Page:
Detective Work

    Trainer Steve Brown went into more detail on why compressors fail, and how to become a service detective. System problems need to be identified and corrected to prevent repeat compressor failures.

    Most of the time, a compressor fails due to system problems, he said. “The compressor, being the heart of the system, will be affected by what goes on in the system. Just because a compressor fails, doesn’t mean that it was the compressor’s fault,” he said. “You need to be a bit of a detective. It leaves a trail.”

    Previous Copeland failure analyses found that approximately 50% of motor failures are actually the result of mechanical problems.

    “Check your superheat,” Brown advised. “Check your subcooling.”

    Contractors probably hate hearing this, but about 37% of the Scroll compressors returned to Copeland have nothing wrong with them, Brown said.

    In order to perform their detective work, he recommended that contractors conduct compressor analyses. An in-warranty welded compressor should not be opened in the field because this would void the warranty.

    An out-of-warranty welded compressor may be dissected using a handheld grinder to grind through the girth weld, Brown said. Once the inspection is completed, the contractor can return the internal components with the compressor so the company can conduct its own analysis. Contractors can request that Copeland conduct an inspection analysis by going through a PrimeSource wholesaler. (These wholesalers can be located by visiting

    Why Compressors Fail

    The teardown at the Sidney facility focused on semi-hermetic compressors. To tear down a Copeland semi-hermetic, contractors need to first make sure there is no pressure remaining in the high or low side of the compressor, the company advised. Then remove the head and valve plate.

    Look for scoring in the cylinders, Brown said. Also look for broken reeds. From here, depending on what is found, the contractor may choose to remove the front bearing cover and/or the bottom plate.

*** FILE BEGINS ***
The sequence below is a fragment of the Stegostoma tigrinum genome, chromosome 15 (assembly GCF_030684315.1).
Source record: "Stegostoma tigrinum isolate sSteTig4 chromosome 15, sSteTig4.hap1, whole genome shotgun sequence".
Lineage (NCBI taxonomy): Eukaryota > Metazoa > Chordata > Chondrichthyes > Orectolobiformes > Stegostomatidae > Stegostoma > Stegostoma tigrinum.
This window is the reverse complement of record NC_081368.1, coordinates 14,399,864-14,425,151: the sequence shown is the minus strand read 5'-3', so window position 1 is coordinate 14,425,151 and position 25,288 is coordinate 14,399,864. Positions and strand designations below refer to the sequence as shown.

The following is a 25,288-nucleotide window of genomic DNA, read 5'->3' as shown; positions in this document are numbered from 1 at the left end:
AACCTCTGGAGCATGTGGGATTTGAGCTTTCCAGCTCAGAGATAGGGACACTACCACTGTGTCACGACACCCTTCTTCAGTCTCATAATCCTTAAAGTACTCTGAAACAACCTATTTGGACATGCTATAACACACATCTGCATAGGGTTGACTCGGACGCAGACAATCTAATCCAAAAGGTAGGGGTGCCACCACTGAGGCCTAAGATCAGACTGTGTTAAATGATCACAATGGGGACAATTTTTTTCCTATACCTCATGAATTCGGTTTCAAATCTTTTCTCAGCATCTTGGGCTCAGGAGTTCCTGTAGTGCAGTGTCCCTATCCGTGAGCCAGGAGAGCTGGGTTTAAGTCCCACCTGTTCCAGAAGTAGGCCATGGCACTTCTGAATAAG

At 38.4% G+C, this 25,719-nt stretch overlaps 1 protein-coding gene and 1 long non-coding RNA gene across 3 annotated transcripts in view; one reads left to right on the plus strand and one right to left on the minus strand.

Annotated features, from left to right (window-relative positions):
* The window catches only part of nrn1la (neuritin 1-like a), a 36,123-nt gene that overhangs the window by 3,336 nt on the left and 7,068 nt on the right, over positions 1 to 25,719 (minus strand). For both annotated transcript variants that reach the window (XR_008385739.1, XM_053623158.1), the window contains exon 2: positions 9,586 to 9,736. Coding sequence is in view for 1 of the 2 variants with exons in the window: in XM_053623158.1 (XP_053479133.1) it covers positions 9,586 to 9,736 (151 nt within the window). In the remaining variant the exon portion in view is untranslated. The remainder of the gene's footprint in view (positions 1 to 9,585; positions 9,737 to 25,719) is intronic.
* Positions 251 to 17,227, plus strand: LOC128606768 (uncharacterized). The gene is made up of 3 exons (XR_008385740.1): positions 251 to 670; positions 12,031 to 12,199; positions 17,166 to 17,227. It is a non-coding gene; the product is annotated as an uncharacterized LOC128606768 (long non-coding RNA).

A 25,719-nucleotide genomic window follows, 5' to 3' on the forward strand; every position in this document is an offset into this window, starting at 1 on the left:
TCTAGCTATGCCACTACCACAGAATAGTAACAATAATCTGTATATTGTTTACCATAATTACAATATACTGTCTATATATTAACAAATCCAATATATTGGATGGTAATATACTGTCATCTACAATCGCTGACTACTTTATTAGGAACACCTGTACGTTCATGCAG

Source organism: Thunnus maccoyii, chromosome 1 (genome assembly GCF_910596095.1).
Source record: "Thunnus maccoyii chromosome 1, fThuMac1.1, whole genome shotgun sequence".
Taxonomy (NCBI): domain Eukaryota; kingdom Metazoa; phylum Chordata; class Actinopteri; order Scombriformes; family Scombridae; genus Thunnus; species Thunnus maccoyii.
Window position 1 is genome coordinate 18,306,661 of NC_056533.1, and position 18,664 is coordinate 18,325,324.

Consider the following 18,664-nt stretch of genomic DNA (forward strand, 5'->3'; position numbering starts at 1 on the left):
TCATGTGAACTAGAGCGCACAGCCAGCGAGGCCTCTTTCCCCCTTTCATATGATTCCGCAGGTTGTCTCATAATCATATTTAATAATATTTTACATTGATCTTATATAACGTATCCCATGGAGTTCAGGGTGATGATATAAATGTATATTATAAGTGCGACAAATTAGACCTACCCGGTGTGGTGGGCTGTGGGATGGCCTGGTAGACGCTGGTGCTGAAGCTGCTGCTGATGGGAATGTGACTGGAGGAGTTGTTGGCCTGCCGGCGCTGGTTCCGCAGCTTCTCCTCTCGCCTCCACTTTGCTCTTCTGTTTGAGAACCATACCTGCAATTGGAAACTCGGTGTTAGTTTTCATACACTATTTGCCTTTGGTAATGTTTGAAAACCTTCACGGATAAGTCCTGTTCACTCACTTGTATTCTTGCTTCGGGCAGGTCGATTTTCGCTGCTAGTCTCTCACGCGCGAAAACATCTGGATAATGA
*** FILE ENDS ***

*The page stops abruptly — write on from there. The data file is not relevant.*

To continue their detective work, contractors and techs need to know the signs and symptoms of the five main causes of compressor failures:

    1. Refrigerant floodback;

    2. Flooded starts;

    3. Slugging;

    4. Overheating; and

    5. Loss of oil.

    Floodback occurs when liquid refrigerant returns to the compressor during the running cycle, Brown explained. This may or may not be a problem with the expansion valve, so don’t assume! There can be multiple system causes.

    The metering device may lose control, but this does not mean it is a metering device problem. What happens if the evaporator coil freezes over, if an evaporator fan fails, questioned the instructors — the liquid will not be properly evaporated and liquid returns to the compressor.

    Also, depending on the style of compressor, different failure patterns will be found. A refrigerant-cooled compressor is one that requires the return gas to flow across the motor before entering the compression chamber, the instructors explained. Here, the liquid refrigerant would mix with the oil in the crankcase and would result primarily as low-end wear, such as worn bearings and worn rods.

    An air-cooled compressor is one where the return gas does not flow across the motor; it enters into the side of the compressor, very near the compression chamber. Here the liquid would enter the compression chamber and more likely result in a liquid slug (compression of liquid in the cylinder area).

    Can you have floodback in a welded compressor? It’s possible, said Brown. All welded compressors are refrigerant-cooled, so contractors should look for damage in the running gear, bearings, rods, and crankshaft areas.

    Liquid refrigerant displaces oil as it travels through the crankshaft. Also, liquid refrigerant is a solvent and washes the oil film from adjoining surfaces; this, in turn, causes wear. Scoring will be evident.

    While the compressor is operating, the contractor should check superheat at the compressor. The amount of desired superheat varies according to the application. If floodback has been a problem, a minimum of 20 degrees F superheat would be desirable, according to the company.